Signs that you’re ready to get a dog

You’ve thought about nothing else for weeks, possibly months – or even years! But you’re pretty confident that you and your family are ready to bring home a dog.

It’s easy to get excited and dash into the first animal shelter you come across and try not to adopt them all – or act rashly when you see a sign that reads cockapoo for sale! But first you need to make sure that are truly ready to take on another responsibility. Here I’ve gathered a few ideas that will help you establish if you’re absolutely ready to welcome a four legged friend into your life.

You have the time to train and socialise a new pooch

Bringing home a puppy (or even an adult dog) means a huge commitment of time and patience. You have to teach him the rules of your home — including toilet training, safe interaction with children or other pets, and which items are dog toys and which are your brand-new pair of expensive shoes… On top of that, you should have time for training sessions and, of course, adequate exercise.

You’ve considered which kind of dog fits your lifestyle

If you’re a retired senior looking for a laid-back companion who doesn’t need much exercise, a Border Collie may not be your best bet. If your house is full of rambunctious children then a little Chihuahua is likely to get caught in the cross fire…And if you’re an athlete searching for a running companion, you probably don’t want to bring home a Pug…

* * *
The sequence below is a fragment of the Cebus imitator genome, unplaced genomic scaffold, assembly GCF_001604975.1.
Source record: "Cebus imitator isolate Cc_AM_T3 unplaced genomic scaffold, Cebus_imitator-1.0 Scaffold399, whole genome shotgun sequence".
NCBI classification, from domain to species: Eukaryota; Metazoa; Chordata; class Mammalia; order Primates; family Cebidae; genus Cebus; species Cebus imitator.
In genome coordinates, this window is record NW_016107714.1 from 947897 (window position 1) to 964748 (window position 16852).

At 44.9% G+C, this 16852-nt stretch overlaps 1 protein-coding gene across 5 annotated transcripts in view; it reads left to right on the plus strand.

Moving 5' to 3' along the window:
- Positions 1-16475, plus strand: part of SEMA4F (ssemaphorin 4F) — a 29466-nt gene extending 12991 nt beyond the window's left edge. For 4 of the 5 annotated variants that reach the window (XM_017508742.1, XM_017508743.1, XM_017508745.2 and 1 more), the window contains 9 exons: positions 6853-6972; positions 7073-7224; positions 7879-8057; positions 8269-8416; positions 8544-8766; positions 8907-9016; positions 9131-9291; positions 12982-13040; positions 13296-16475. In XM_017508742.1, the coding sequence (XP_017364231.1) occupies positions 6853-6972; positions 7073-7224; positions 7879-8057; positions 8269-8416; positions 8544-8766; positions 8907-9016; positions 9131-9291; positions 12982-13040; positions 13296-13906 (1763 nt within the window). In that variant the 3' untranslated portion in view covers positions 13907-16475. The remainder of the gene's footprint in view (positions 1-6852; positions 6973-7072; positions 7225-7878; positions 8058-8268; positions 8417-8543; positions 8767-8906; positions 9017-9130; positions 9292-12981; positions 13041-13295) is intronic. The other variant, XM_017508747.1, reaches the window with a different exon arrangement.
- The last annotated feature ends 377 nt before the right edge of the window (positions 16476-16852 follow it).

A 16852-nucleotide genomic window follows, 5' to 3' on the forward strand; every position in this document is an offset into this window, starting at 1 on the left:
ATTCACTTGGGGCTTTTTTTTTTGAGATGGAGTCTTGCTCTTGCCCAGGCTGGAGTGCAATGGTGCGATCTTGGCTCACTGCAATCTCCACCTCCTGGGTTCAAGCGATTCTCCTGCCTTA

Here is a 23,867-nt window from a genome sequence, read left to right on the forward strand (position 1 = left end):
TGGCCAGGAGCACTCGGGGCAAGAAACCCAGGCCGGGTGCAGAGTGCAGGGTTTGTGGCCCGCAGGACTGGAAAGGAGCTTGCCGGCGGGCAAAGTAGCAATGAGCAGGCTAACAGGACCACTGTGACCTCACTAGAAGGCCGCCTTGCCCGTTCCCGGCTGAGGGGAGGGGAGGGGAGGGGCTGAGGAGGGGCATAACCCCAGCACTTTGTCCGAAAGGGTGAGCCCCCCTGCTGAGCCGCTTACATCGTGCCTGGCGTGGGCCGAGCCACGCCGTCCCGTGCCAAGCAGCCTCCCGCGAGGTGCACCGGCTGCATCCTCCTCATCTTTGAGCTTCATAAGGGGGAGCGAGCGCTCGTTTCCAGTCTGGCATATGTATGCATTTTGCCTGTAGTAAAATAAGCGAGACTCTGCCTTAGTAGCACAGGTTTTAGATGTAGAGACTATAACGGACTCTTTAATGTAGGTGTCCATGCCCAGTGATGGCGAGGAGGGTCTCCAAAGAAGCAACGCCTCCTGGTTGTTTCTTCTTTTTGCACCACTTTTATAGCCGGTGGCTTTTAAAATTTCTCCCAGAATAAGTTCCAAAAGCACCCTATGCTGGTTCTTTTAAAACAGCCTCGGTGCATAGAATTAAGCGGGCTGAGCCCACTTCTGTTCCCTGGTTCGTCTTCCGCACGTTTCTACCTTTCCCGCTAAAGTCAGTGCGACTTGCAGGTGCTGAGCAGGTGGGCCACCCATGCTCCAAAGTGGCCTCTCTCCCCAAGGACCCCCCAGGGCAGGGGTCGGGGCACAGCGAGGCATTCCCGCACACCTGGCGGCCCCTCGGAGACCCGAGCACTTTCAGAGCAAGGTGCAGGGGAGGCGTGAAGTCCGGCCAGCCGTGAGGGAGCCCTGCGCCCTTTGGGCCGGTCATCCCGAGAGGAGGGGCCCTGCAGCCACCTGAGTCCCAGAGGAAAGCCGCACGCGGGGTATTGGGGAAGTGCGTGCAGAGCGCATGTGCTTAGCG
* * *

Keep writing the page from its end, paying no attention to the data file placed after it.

Before you get a dog, think about your exercise routine, your age and generally how a dog will fit into your lifestyle. If you’re looking for a very specific personality, consider adopting an adult dog from a shelter or rescue group. Puppies can be a gamble, but one of the great things about adopting an older canine is that, for the most part, you know what you’re getting.

You’re financially ready to care for a dog

They may not need a student loan, but dogs do put some pressure on your bank account. Make sure you’re prepared to pay for things like initial vaccinations, spaying or neutering, preventive care, toys, food and cleaning supplies, dog bed and leads…not to mention routine and possibly emergency veterinary care for their entire lives!

You can commit to having a pet for the next decade or longer

Speaking of entire lives, those who are commitment-phobic should be aware that owning a canine definitely means a long-term obligation. A dog may be by your side for the next 10, 12 or 15 years — perhaps long after you break up with that boyfriend, or your children have gone off to university… We got our dog Barney at 6 months old, he is now currently 14 years old and still going strong – just a little greyer but so are we!

Everyone else in your home is on board

If you’re thinking about getting a dog, talk with everyone you live with to figure out how the care and training responsibilities will be shared. Kids can be great helpers with things like refilling the water bowl and exercising the dog, but the majority of the work falls to you, the adult!

**Collaborative post**

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